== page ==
Tuesday, August 14, 2007

The internet is for... hope? Not so much.

Although my computer still isn't completely recovered from its crash, I felt that I needed to post this.

Recently I received an email from a colleague who works for the Southern Baptist Convention. In her signature at the bottom of the email was a link to a webpage called Here's Hope, and I was curious enough to follow it. Big mistake. I laughed until I cried, and then I got a little mad.

It's a flash movie about indoctrination. Or perhaps I should say it's an attempt at indoctrination via flash movie. It begins with scary red-fonted words ("Depression! Anxiety! Fear! Despair!"), then shifts to black for the question "Is there any HOPE?" Ironically, 'hope' is done in rainbow colors. Unsuspecting LGBT advocates might for a moment think that they'd found a support site, but alas! it is not to be.

The cheap-looking flash movie opens, and after a lot of propaganda and a little scripture, the person is asked if they want to pray to ask Christ to be their savior. They are then reassured that they are now a 'saved' Christian, and are asked for personal information over an unsecured web page (presumably to contact a church in their area).

If a person 'commits' to God after using this page, they will have seen a grand total of six verses of scripture in their life. That's less than 200 words. They will have no idea of who Jesus actually is, outside of the site's assertion that he is the Son of God. They will have no idea why they are suddenly supposed to feel peace and find freedom from their cares. The site implies that Jesus is a magic fix for broken families, diseases, and (oddly) the War on Drugs, but doesn't really give the viewer information about why.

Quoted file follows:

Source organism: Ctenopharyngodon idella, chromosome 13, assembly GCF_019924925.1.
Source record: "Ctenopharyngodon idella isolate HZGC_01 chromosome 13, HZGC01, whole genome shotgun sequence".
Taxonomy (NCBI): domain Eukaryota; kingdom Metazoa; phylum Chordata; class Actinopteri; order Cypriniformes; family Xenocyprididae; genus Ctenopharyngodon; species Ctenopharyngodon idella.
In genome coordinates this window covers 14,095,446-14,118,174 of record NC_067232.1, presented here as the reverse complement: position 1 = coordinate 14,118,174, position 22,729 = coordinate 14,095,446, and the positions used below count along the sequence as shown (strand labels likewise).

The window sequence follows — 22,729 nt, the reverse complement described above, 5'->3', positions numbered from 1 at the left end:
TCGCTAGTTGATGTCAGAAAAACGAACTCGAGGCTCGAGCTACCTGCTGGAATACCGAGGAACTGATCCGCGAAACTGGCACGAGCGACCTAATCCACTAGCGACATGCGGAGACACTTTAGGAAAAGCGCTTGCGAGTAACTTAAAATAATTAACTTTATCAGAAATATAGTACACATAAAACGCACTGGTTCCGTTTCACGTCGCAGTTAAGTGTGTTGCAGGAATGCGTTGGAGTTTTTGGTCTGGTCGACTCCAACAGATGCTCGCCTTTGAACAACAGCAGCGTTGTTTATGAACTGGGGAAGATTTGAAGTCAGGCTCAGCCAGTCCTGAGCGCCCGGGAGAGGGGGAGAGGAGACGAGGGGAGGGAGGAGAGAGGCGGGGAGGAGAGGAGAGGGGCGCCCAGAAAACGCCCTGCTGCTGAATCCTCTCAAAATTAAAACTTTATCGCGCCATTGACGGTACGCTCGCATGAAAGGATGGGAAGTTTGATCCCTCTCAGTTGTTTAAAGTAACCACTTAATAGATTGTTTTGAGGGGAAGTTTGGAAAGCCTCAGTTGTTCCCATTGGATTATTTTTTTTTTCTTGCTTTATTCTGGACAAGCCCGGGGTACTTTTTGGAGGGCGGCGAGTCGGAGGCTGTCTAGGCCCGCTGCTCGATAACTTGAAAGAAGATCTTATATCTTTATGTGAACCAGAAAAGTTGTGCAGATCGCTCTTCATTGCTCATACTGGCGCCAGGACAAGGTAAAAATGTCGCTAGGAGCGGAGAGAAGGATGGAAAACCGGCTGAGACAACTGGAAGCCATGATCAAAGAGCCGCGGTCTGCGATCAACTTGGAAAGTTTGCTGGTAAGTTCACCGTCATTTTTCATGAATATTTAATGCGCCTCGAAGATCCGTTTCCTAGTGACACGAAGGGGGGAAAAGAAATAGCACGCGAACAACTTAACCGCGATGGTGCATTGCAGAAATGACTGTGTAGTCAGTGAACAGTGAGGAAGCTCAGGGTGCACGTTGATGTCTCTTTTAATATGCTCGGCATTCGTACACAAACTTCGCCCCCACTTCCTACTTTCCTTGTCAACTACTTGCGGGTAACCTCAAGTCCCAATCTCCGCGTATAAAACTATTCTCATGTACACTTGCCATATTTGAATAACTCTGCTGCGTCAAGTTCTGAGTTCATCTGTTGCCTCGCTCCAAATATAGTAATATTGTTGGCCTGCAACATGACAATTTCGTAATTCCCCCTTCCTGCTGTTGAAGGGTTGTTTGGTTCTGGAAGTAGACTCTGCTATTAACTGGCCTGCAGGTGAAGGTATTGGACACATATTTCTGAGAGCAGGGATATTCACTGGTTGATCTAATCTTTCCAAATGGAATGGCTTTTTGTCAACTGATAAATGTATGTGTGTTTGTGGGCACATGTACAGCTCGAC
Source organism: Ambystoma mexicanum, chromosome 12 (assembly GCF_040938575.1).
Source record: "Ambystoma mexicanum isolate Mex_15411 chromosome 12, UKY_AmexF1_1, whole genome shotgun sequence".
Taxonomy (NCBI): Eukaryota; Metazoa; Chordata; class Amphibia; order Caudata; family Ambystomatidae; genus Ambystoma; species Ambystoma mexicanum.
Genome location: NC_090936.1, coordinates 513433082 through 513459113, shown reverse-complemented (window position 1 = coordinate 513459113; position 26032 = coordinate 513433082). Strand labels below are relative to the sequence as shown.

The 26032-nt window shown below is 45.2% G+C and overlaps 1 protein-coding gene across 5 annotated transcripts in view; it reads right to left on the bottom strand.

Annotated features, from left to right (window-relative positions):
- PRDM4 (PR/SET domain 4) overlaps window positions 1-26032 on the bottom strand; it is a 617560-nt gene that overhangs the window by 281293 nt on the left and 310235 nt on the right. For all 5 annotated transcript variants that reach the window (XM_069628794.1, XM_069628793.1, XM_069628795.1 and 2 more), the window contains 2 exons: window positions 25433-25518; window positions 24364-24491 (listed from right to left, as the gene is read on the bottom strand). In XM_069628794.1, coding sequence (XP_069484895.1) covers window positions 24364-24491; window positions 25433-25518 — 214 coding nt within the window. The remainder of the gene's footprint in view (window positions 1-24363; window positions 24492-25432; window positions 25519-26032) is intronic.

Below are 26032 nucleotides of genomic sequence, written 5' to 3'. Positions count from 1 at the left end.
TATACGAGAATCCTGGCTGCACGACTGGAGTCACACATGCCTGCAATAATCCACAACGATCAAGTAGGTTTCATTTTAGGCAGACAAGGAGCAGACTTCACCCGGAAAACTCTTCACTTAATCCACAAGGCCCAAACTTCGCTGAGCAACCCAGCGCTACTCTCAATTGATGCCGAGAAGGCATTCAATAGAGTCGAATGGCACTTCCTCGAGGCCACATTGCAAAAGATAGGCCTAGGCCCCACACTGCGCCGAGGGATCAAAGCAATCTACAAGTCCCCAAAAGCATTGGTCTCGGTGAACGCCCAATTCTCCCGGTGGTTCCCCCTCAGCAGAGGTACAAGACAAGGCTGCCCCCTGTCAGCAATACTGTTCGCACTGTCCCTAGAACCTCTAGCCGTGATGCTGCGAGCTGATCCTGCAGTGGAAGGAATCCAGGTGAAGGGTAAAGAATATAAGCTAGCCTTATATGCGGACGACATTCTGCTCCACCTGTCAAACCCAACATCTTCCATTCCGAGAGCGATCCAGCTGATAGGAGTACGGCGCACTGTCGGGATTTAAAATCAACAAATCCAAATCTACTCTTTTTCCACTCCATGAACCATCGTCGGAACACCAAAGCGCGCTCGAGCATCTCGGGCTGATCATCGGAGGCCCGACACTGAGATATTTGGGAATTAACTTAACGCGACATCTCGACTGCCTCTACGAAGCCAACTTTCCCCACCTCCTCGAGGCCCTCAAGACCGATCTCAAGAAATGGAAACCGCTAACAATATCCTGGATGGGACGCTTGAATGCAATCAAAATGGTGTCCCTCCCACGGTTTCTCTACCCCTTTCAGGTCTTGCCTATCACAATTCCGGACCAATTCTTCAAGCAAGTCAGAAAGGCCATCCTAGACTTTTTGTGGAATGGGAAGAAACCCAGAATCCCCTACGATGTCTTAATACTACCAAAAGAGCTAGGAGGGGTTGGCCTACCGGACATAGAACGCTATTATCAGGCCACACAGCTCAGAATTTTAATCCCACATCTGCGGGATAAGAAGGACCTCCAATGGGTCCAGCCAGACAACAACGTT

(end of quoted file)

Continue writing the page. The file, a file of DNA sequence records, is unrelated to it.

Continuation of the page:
This is precisely the sort of site that I was thinking about when I named this blog. It's Christianity given in tiny chunks, like baby food but in smaller portions. If I had set out to deliberately design a website illustrating the sort of 'fast-food conversion' mentality that I posted about in Killing the Buddha, I could not have done a more thorough job. The fact that people who work for the Convention would recommend such a site (and this woman is the adult ministry Department Director for a state convention. One would think she'd know better) is sickening to me.